Knesset passes controversial ‘minimarket’ bill that may prevent stores from opening on the Sabbath

The Knesset passed the “minimarket” bill early on Tuesday morning, with only one vote more than the opposition. The law may enforce the shuttering of stores on Saturday throughout Israel and is part of a compromise deal between Israeli Prime Minister Benjamin Netanyahu and the ultra-Orthodox parties in the coalition.
View of the Israeli Knesset during the vote Photo Credit: Yonatan Sindel/Flash90

The Israeli Knesset approved the controversial “minimarket” bill in the early morning hours of Tuesday, with a majority of 58 members in favor of the bill, only one vote more than the 57 that opposed. The bill will prevent municipalities from opening stores on Saturday, the Jewish day of rest, without direct approval from the Interior Minister.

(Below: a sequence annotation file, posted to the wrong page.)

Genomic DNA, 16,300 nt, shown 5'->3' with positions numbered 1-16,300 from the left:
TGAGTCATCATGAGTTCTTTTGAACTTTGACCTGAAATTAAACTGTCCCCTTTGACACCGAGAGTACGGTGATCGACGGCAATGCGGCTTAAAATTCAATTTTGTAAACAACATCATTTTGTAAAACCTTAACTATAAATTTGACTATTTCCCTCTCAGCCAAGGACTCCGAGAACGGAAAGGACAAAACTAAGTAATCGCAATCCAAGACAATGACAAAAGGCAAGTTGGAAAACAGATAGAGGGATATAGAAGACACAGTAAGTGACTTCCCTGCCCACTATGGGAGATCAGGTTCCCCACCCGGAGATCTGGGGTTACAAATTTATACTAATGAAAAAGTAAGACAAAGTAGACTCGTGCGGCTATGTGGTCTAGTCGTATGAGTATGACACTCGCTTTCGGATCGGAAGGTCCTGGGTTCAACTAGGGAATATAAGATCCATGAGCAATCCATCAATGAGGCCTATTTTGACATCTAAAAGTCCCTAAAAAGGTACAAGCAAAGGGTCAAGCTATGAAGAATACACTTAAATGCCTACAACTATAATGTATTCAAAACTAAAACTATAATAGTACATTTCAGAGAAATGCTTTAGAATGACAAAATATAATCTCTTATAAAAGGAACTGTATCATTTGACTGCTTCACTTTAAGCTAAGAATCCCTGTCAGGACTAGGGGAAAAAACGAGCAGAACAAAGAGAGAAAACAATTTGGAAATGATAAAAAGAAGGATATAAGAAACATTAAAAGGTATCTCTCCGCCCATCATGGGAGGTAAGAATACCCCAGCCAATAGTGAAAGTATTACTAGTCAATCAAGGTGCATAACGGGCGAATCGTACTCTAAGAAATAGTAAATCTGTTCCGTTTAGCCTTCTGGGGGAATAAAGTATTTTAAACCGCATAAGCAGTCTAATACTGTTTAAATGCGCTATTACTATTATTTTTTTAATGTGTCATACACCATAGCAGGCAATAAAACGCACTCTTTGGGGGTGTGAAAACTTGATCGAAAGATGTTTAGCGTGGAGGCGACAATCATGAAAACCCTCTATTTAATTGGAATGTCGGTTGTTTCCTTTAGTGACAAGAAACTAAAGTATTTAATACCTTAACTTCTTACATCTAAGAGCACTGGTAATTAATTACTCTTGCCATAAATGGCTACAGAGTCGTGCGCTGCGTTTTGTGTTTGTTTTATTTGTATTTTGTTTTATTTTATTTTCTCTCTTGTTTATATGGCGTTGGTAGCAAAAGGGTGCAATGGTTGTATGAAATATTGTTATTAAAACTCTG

The bill is part of a compromise deal between Israeli Prime Minister Benjamin Netanyahu and the ultra-Orthodox parties in the coalition and has been stirring controversy in Israeli politics. The discussion lasted for several hours after the opposition succeeded in passing a restriction allowing the selling of kitchen utensils on Saturdays.

As previously reported by JOL, Interior Minister Arie Deri of the ultra-Orthodox Shas party has been pushing the proposal despite Yisrael Beytenu’s rejection. Head of the Israeli Labor party Avi Gabay said that the “mini-market” law harms the lifestyle of millions of citizens in the country.  “[The bill] harms the right of every community to choose the nature of its Sabbath.”



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